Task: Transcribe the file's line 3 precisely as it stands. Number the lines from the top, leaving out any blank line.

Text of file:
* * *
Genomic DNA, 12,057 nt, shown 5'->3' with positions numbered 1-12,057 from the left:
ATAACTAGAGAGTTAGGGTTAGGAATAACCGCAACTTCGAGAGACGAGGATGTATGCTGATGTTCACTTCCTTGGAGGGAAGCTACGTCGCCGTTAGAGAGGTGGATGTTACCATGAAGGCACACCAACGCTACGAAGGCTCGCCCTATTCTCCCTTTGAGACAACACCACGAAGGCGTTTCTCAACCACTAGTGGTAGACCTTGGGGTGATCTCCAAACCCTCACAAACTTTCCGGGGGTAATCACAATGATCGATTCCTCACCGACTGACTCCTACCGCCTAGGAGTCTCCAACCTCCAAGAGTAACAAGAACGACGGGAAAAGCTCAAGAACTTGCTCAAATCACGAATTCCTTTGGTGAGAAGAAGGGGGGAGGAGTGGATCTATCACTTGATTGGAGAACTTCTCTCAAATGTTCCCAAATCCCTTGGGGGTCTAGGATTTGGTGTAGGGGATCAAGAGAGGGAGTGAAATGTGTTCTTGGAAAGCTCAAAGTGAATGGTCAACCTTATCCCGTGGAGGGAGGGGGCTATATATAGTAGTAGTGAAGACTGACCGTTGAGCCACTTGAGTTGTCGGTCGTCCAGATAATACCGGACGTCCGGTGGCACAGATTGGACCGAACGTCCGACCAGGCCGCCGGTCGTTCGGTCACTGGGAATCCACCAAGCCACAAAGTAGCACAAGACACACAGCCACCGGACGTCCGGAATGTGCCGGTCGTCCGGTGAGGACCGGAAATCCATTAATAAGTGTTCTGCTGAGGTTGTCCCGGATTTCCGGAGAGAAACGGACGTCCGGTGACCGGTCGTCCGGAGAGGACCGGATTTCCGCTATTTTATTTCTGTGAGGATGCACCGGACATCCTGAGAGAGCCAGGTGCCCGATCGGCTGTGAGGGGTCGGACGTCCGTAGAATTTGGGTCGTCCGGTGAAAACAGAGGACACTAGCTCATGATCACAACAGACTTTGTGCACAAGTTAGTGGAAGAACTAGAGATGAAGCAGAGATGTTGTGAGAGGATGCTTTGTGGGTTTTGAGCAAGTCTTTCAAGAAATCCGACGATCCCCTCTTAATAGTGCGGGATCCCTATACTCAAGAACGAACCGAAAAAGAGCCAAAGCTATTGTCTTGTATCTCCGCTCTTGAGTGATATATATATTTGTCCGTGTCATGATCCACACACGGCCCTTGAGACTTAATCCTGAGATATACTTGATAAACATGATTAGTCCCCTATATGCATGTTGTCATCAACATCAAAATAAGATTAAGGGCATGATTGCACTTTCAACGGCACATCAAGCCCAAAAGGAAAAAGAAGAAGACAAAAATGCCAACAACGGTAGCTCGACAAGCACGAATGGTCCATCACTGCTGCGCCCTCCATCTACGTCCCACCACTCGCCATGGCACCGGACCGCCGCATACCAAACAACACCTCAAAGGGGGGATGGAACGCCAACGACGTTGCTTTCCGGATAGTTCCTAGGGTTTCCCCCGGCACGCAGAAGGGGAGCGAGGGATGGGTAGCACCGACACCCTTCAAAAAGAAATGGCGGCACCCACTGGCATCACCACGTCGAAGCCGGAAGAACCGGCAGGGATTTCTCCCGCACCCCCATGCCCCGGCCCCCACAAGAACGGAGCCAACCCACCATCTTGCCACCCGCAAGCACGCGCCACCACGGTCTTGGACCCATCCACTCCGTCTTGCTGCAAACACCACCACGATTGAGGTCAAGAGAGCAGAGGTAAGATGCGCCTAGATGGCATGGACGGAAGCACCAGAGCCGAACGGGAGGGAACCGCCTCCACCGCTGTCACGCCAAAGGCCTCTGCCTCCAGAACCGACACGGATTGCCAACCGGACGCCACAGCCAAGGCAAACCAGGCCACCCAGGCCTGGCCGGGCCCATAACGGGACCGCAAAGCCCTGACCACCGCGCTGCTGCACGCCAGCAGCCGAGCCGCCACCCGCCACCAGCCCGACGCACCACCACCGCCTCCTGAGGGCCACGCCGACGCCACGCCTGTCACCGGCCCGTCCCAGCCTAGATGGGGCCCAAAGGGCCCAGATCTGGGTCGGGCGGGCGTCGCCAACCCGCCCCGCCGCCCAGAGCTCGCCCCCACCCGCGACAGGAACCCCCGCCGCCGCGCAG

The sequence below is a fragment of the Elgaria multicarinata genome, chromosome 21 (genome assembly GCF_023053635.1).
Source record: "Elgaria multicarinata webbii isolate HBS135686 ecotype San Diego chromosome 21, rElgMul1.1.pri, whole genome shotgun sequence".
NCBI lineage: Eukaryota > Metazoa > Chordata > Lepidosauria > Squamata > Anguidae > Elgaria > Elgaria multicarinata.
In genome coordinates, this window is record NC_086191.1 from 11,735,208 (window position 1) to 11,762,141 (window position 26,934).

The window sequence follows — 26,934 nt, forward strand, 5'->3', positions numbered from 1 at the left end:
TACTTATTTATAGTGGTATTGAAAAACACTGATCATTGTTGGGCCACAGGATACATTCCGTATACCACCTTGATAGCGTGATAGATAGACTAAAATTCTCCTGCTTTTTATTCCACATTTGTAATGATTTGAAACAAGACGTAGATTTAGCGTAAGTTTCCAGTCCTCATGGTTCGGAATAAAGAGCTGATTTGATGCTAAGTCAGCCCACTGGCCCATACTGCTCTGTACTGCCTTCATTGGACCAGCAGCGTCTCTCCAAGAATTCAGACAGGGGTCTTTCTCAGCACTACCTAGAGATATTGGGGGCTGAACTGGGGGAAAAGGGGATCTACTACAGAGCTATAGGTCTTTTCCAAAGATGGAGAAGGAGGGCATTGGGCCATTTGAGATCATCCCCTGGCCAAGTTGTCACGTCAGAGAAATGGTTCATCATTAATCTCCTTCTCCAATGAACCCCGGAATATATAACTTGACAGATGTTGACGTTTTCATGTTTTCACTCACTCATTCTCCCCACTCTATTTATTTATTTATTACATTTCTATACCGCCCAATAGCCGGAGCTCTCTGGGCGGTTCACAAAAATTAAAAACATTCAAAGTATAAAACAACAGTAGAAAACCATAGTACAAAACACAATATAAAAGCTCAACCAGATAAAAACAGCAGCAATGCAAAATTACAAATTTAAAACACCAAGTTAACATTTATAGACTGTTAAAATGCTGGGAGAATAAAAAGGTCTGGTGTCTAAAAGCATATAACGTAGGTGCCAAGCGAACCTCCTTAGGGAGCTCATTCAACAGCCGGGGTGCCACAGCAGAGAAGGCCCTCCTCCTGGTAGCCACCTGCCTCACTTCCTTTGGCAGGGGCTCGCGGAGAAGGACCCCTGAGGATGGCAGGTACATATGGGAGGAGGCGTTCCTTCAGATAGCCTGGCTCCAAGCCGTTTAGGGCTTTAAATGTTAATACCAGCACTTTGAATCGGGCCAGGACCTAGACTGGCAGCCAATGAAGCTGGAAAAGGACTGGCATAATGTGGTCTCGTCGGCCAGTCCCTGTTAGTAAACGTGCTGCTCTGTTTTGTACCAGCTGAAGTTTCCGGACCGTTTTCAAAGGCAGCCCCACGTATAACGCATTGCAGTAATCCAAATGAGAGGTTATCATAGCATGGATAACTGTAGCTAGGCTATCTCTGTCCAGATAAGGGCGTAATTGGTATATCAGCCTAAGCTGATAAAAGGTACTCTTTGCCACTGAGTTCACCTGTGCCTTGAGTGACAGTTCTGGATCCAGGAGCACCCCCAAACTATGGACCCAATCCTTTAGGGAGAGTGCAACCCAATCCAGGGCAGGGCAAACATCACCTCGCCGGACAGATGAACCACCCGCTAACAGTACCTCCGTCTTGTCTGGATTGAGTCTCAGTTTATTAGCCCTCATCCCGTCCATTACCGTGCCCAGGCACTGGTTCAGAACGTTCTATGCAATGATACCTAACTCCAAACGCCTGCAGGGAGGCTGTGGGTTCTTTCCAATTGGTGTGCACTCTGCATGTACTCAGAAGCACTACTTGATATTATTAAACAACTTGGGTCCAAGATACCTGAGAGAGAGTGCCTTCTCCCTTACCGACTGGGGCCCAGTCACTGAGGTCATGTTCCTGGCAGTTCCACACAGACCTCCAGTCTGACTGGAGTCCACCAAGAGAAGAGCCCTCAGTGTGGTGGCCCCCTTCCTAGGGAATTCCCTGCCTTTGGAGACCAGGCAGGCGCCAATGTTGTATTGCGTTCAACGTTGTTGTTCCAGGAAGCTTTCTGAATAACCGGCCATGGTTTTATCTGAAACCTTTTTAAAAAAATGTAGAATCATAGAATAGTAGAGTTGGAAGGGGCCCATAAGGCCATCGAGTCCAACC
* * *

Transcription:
The sequence below is a fragment of the Elgaria multicarinata genome, chromosome 21 (genome assembly GCF_023053635.1).